Clarity is critical in all communications

Shipping in Singapore is very much a multi-cultural endeavour and I am forever amazed, when sitting in a drill or training session, about the range of nationalities in the room who represent all corners of the globe. It makes for a beautiful mix of accents, cultural nuances and approaches – that when balanced can achieve remarkable things, but it can also present significant challenges especially in terms of clarity.  When clarity isn’t achieved it’s diagnosed as a breakdown in communication and whether it’s externally with a client or internally with staff, it inevitably leads to unnecessary conflict with damaging results.

To embrace clarity, start by making sure that your message is tailored for your audience. The level of sophistication or technicality in your message will vary widely from a small room of experts or industry peers to a publicly released statement. Understand your target audience and communicate at their level. If you’re unclear what that level is then err on the side of simplicity, less is more.

Don’t use big words when small ones will do. In the shipping industry these often come in the form of “Industry speak” or jargon. While your diatribe of shipping acronyms might give you an inflated sense of expertise, if your audience is clueless about what you mean then you’re wasting their time and yours.

Be direct and try to keep it short and simple. If need be, give the highlights and key points, don’t overwhelm people with details and back story unless they ask.

Reiterate what’s really important. If there are a number of points that you’re making – identify the key messages and keep touching on them. Humans are but simple beasts and it takes repetition to remember and internalise what we have heard. While it can seem a bit pedantic by returning to a subject, you are actually providing additional clarity and flagging its importance to your audience.

Check to be sure that they’ve understood. One of the biggest mistakes made in communication is just assuming others clearly know what you mean, as the saying goes “To assume makes an ASS out of U and ME”. Just because the message is clear in your head and indeed in the minds of your colleagues doesn’t mean that it’s clear in the minds of others.  Encourage questions from those that you are communicating with or at least get them in some way to play back the key messages.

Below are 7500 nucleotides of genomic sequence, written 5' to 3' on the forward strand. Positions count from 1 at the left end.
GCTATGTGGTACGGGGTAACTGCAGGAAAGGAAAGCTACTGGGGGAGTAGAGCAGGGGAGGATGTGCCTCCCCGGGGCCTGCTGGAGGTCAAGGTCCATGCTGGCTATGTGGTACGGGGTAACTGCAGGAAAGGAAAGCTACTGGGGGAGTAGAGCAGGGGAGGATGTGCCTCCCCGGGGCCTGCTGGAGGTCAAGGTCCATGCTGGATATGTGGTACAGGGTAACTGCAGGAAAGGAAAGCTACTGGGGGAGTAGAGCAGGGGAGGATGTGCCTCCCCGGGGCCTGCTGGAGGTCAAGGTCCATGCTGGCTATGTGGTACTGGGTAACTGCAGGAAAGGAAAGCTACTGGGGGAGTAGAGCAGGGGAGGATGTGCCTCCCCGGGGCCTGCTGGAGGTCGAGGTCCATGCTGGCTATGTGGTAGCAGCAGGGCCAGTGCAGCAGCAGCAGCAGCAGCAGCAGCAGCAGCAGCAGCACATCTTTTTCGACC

Now I’m not saying that clarity it’s only the responsibility of the person delivering the message. When information is being shared, both the sender and the receiver has a responsibility to ensure understanding. If you’re receiving the message and there’s even a hint of confusion, then ask questions like “Just so I’m clear….” or “Does this mean…”.

There are countless ways to be certain that you clearly understand the message. Let’s face it, in this industry – stories abound of the junior officers who didn’t question or clarify – with disastrous results. Don’t commit business suicide by remaining confused. It’s not an excuse that will wash. There’s also the substantial upside that people won’t be wasting time doing work that doesn’t match with the expected results and in all industries, time is money.

So, make CLARITY king. It’s the best way to avoid misunderstandings that can seriously damage business relationships and indeed other relationships… have I made myself clear?

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Andrew 2

Andrew Leahy

senior consultant
Author